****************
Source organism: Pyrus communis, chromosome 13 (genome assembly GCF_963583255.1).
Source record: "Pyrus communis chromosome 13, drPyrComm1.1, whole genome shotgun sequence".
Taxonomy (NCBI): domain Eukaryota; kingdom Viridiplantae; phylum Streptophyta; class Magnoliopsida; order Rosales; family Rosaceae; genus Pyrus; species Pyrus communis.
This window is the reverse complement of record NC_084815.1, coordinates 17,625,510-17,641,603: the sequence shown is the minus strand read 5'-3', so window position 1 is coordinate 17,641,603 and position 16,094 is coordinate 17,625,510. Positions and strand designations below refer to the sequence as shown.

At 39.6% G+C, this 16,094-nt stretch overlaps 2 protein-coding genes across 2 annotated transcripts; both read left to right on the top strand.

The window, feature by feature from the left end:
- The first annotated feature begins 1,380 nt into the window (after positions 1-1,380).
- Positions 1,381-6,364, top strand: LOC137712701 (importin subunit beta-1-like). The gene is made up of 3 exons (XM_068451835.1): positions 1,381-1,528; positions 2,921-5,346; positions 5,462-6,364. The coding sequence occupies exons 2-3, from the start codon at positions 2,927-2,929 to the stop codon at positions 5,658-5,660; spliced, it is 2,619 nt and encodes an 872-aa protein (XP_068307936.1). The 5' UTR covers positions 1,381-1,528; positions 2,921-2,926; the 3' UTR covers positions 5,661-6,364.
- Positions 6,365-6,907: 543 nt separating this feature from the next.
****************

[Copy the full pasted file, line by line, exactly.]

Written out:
Source organism: Pyrus communis, chromosome 13 (genome assembly GCF_963583255.1).
Source record: "Pyrus communis chromosome 13, drPyrComm1.1, whole genome shotgun sequence".
Taxonomy (NCBI): domain Eukaryota; kingdom Viridiplantae; phylum Streptophyta; class Magnoliopsida; order Rosales; family Rosaceae; genus Pyrus; species Pyrus communis.
This window is the reverse complement of record NC_084815.1, coordinates 17,625,510-17,641,603: the sequence shown is the minus strand read 5'-3', so window position 1 is coordinate 17,641,603 and position 16,094 is coordinate 17,625,510. Positions and strand designations below refer to the sequence as shown.

At 39.6% G+C, this 16,094-nt stretch overlaps 2 protein-coding genes across 2 annotated transcripts; both read left to right on the top strand.

The window, feature by feature from the left end:
- The first annotated feature begins 1,380 nt into the window (after positions 1-1,380).
- Positions 1,381-6,364, top strand: LOC137712701 (importin subunit beta-1-like). The gene is made up of 3 exons (XM_068451835.1): positions 1,381-1,528; positions 2,921-5,346; positions 5,462-6,364. The coding sequence occupies exons 2-3, from the start codon at positions 2,927-2,929 to the stop codon at positions 5,658-5,660; spliced, it is 2,619 nt and encodes an 872-aa protein (XP_068307936.1). The 5' UTR covers positions 1,381-1,528; positions 2,921-2,926; the 3' UTR covers positions 5,661-6,364.
- Positions 6,365-6,907: 543 nt separating this feature from the next.